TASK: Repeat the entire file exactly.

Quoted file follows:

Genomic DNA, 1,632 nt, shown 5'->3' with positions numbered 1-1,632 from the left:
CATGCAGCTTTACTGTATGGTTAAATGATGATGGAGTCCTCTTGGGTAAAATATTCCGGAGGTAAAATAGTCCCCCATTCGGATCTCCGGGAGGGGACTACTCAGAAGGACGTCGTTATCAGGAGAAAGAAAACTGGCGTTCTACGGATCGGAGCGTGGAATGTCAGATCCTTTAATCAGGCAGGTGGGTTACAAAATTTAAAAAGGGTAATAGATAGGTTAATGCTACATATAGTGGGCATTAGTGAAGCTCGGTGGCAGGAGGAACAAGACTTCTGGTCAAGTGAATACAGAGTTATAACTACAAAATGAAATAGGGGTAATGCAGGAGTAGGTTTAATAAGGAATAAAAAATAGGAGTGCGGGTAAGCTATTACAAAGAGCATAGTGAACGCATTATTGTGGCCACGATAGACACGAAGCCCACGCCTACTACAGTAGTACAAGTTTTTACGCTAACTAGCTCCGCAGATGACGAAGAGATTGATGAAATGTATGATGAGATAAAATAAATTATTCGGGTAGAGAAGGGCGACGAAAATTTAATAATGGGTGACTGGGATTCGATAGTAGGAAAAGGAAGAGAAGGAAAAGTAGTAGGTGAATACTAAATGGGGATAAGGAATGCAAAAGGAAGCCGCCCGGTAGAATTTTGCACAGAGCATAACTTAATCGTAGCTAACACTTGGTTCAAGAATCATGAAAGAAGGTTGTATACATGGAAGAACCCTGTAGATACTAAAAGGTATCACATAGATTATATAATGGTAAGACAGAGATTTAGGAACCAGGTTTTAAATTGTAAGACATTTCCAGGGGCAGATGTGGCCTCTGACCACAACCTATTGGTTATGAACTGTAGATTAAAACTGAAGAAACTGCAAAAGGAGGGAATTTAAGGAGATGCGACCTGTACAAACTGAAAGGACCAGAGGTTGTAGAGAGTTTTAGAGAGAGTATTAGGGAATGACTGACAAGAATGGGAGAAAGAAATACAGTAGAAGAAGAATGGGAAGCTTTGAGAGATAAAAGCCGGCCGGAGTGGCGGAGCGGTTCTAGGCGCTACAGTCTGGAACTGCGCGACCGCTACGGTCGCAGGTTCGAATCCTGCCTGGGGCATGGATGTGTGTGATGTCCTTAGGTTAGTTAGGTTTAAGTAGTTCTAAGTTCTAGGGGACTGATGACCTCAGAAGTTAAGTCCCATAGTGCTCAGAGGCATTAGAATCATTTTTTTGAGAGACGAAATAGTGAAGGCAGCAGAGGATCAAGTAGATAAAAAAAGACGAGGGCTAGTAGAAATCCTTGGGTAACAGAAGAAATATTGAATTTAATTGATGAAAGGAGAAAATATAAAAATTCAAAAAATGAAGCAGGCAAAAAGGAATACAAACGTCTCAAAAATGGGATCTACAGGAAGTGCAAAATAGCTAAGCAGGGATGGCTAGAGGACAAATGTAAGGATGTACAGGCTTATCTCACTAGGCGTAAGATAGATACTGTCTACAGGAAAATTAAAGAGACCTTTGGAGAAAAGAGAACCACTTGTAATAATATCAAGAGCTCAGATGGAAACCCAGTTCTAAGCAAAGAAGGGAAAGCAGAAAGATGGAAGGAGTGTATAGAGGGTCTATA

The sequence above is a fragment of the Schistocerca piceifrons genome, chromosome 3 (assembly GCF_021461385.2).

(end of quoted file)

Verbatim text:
Genomic DNA, 1,632 nt, shown 5'->3' with positions numbered 1-1,632 from the left:
CATGCAGCTTTACTGTATGGTTAAATGATGATGGAGTCCTCTTGGGTAAAATATTCCGGAGGTAAAATAGTCCCCCATTCGGATCTCCGGGAGGGGACTACTCAGAAGGACGTCGTTATCAGGAGAAAGAAAACTGGCGTTCTACGGATCGGAGCGTGGAATGTCAGATCCTTTAATCAGGCAGGTGGGTTACAAAATTTAAAAAGGGTAATAGATAGGTTAATGCTACATATAGTGGGCATTAGTGAAGCTCGGTGGCAGGAGGAACAAGACTTCTGGTCAAGTGAATACAGAGTTATAACTACAAAATGAAATAGGGGTAATGCAGGAGTAGGTTTAATAAGGAATAAAAAATAGGAGTGCGGGTAAGCTATTACAAAGAGCATAGTGAACGCATTATTGTGGCCACGATAGACACGAAGCCCACGCCTACTACAGTAGTACAAGTTTTTACGCTAACTAGCTCCGCAGATGACGAAGAGATTGATGAAATGTATGATGAGATAAAATAAATTATTCGGGTAGAGAAGGGCGACGAAAATTTAATAATGGGTGACTGGGATTCGATAGTAGGAAAAGGAAGAGAAGGAAAAGTAGTAGGTGAATACTAAATGGGGATAAGGAATGCAAAAGGAAGCCGCCCGGTAGAATTTTGCACAGAGCATAACTTAATCGTAGCTAACACTTGGTTCAAGAATCATGAAAGAAGGTTGTATACATGGAAGAACCCTGTAGATACTAAAAGGTATCACATAGATTATATAATGGTAAGACAGAGATTTAGGAACCAGGTTTTAAATTGTAAGACATTTCCAGGGGCAGATGTGGCCTCTGACCACAACCTATTGGTTATGAACTGTAGATTAAAACTGAAGAAACTGCAAAAGGAGGGAATTTAAGGAGATGCGACCTGTACAAACTGAAAGGACCAGAGGTTGTAGAGAGTTTTAGAGAGAGTATTAGGGAATGACTGACAAGAATGGGAGAAAGAAATACAGTAGAAGAAGAATGGGAAGCTTTGAGAGATAAAAGCCGGCCGGAGTGGCGGAGCGGTTCTAGGCGCTACAGTCTGGAACTGCGCGACCGCTACGGTCGCAGGTTCGAATCCTGCCTGGGGCATGGATGTGTGTGATGTCCTTAGGTTAGTTAGGTTTAAGTAGTTCTAAGTTCTAGGGGACTGATGACCTCAGAAGTTAAGTCCCATAGTGCTCAGAGGCATTAGAATCATTTTTTTGAGAGACGAAATAGTGAAGGCAGCAGAGGATCAAGTAGATAAAAAAAGACGAGGGCTAGTAGAAATCCTTGGGTAACAGAAGAAATATTGAATTTAATTGATGAAAGGAGAAAATATAAAAATTCAAAAAATGAAGCAGGCAAAAAGGAATACAAACGTCTCAAAAATGGGATCTACAGGAAGTGCAAAATAGCTAAGCAGGGATGGCTAGAGGACAAATGTAAGGATGTACAGGCTTATCTCACTAGGCGTAAGATAGATACTGTCTACAGGAAAATTAAAGAGACCTTTGGAGAAAAGAGAACCACTTGTAATAATATCAAGAGCTCAGATGGAAACCCAGTTCTAAGCAAAGAAGGGAAAGCAGAAAGATGGAAGGAGTGTATAGAGGGTCTATA

The sequence above is a fragment of the Schistocerca piceifrons genome, chromosome 3 (assembly GCF_021461385.2).